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4 Big Mistakes to Avoid on Your Small-Business Website

By Daniel B. Kline – Updated Sep 20, 2018 at 3:05PM

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A little prevention can go a long way toward stopping major problems.

Your website serves as a proxy for your business, and for some people, it will heavily influence whether they patronize your company. Building a small-business website therefore offers major opportunities to grow your customer base -- or scare people away.

The good news is that websites have become much easier to build than they used to be. A highly functional site where you can sell things no longer requires a huge investment. That doesn't mean, though, that building a business website doesn't come with potential pitfalls. There are lots of mistakes you can make, but if you avoid these four, you should be in good shape.

A man sits at a laptop holding a piece of paper detailing plans.

You can probably build your own small business website. Image source: Getty Images.

1. Don't spend big money

Because your website is so important, in many cases it seems logical to spend a lot of money on it. That's simply no longer necessary. Most reasonably computer literate people can build a nice-looking brochure website themselves using site-builder tools offers at any low-cost Web hosting service.

Even if you want to add a little more -- maybe a calendar and the ability to sell a few items, platforms such as Shopify or even a WordPress site using low-cost plug-ins should easily meet your needs. That doesn't mean you should cheap out, though. Make sure you have professional logos, graphics, and photos. In addition, pay a copy editor and/or writer to help get your verbiage down.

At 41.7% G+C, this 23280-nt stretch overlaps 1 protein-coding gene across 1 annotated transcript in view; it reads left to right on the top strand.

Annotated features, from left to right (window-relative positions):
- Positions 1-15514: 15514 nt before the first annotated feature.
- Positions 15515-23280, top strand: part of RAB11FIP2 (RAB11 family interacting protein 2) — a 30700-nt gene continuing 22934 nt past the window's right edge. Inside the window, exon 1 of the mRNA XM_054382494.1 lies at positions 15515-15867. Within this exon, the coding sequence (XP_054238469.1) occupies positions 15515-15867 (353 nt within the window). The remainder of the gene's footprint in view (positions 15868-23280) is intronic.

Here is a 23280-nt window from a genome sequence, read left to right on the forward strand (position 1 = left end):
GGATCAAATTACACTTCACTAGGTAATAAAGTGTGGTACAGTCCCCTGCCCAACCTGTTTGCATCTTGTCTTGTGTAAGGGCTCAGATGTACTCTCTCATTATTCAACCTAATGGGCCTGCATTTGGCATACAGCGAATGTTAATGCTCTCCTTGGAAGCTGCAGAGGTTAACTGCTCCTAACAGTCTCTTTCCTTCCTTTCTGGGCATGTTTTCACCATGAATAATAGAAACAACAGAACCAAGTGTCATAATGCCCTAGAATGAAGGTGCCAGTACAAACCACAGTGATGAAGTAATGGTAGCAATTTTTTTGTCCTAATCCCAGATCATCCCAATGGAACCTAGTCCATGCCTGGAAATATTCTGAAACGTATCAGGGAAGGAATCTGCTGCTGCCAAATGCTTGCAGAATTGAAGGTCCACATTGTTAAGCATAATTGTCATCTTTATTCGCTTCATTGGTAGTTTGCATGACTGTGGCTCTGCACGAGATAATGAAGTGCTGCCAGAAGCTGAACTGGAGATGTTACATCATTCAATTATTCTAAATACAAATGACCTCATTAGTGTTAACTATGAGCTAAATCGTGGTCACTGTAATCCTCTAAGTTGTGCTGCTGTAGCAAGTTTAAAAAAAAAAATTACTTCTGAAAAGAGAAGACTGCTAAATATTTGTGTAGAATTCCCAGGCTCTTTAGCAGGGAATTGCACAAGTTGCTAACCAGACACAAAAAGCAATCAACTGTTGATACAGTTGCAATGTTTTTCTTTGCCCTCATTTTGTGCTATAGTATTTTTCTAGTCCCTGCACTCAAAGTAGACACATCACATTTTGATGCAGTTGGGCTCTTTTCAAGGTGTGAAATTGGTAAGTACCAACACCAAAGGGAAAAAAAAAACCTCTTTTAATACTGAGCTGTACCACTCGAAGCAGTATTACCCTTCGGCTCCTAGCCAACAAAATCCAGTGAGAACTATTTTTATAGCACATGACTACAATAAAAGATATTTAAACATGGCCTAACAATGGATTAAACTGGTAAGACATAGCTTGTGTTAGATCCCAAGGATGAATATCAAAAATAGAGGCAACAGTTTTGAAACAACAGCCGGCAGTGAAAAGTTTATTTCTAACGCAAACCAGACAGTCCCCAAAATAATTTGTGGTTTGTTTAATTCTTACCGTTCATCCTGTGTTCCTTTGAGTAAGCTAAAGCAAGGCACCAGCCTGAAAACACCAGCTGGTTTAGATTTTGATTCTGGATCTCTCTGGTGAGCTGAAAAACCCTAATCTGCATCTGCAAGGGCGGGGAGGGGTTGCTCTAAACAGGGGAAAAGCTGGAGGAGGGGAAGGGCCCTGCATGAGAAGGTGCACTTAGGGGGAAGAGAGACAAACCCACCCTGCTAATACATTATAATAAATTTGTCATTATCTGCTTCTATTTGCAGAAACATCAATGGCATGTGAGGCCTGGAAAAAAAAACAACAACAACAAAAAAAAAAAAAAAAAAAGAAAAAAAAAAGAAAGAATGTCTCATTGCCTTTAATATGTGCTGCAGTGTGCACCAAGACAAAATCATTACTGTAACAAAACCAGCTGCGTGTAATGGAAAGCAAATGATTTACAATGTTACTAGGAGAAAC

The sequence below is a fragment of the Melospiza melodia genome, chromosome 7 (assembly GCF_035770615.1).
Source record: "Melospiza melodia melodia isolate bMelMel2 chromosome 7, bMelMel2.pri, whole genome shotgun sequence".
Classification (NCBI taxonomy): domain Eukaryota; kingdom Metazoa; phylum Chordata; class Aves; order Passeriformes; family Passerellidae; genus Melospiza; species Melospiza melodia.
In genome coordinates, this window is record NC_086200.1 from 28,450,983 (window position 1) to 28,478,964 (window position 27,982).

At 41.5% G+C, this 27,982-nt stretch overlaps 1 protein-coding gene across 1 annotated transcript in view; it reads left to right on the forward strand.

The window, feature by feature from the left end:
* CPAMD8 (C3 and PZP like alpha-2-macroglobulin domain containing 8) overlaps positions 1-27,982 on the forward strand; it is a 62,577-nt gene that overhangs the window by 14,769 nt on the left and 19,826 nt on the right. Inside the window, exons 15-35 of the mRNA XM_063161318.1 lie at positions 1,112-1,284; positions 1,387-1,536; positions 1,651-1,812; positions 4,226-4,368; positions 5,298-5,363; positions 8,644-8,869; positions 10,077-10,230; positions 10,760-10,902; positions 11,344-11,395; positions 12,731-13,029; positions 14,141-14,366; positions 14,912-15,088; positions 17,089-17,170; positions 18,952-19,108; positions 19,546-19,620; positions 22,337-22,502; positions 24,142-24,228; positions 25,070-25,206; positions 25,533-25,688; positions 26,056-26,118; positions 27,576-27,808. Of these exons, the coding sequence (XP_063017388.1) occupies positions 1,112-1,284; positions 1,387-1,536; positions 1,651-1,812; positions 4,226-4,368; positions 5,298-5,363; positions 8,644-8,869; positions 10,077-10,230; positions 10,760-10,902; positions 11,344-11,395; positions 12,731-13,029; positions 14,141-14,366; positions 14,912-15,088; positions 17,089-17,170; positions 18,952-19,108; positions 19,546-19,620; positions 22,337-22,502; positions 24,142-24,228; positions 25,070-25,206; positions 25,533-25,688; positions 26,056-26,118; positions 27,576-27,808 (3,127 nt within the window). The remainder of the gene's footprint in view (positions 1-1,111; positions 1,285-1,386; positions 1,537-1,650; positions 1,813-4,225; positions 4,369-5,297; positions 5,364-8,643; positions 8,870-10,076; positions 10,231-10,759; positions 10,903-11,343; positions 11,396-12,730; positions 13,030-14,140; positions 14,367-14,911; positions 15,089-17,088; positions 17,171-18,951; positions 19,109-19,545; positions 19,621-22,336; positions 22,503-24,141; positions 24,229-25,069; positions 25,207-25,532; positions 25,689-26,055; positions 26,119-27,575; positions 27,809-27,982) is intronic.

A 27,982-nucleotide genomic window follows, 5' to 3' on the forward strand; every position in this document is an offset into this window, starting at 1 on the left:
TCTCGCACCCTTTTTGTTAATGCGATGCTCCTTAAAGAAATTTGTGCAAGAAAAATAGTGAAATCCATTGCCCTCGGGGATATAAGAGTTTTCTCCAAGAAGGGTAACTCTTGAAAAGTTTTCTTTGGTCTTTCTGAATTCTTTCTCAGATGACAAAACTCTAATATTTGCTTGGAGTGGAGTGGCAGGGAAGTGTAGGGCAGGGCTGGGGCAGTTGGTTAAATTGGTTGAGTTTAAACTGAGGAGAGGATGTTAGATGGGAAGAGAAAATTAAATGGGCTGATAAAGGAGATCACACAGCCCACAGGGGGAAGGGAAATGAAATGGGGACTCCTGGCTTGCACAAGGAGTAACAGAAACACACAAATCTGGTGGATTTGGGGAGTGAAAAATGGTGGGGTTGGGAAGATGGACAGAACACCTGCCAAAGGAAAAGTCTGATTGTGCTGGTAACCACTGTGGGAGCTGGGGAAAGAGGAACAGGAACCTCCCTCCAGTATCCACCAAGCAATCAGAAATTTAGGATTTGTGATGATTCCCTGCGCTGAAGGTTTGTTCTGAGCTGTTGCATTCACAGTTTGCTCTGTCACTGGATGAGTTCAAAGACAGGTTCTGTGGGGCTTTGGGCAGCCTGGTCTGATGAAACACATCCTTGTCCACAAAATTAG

If you don't want to do it yourself, pay someone to help you, but find someone who can take your elements, careful plan, and finished words and implement them. Look for local sole proprietors or even smart college kids who can show you some sample work.

2. Don't pay a big recurring fee

A little more than a decade ago, when I ran a large independent toy store, we paid $1,800 a month to a company that maintained our website. I knew it was absurd, and many of the tools they sold us as being worth the money were free or low-cost products we could have found ourselves.

Eventually, when our contract expired, I built a new website for the store, which we attached to a sales module offered through our point-of-sale system. That reduced our costs to around $40 a month plus another small fee paid for our payment gateway -- and in many cases, the same could be done for less now.

3. Don't have a sloppy site

Would you invite customers into a dirty restaurant or a store that badly needs cleaning? Would you show up for an appointment with a client in sweatpants and an old T-shirt?

You wouldn't, and you should operate your website the same way. Simple is fine, but make sure you have all the information visitors would want displayed so they can find it. This should include contact information, location, and hours where applicable.

4. Don't have a terrible URL

It's not always easy to get a URL that reflects your business. JoesPizza.com is probably taken, but that doesn't mean you should go for JoesPizzza.com. Yes, you added a "z" and found an available URL, but consider whether customers will be able to remember that.

Consider variations that are easy to remember and fit your company. JoesNYCPizza.com would be perfect if you push the idea that you sell New York City-style pizza. Whatever you pick, keep it simple, and focus on making it as memorable as possible.

Check and check again

Before you launch a website, make sure you have multiple people check it on various computers, smartphones, and browsers. Even today's dynamic websites that automatically scale for different size screens can sometimes have oddities on certain platforms.

Make sure people look over every inch of your site and share honest feedback. Just asking for some eyeballs can prevent embarrassing mistakes that might lose you business.

Daniel B. Kline has no position in any of the stocks mentioned. The Motley Fool owns shares of and recommends Shopify. The Motley Fool has a disclosure policy.

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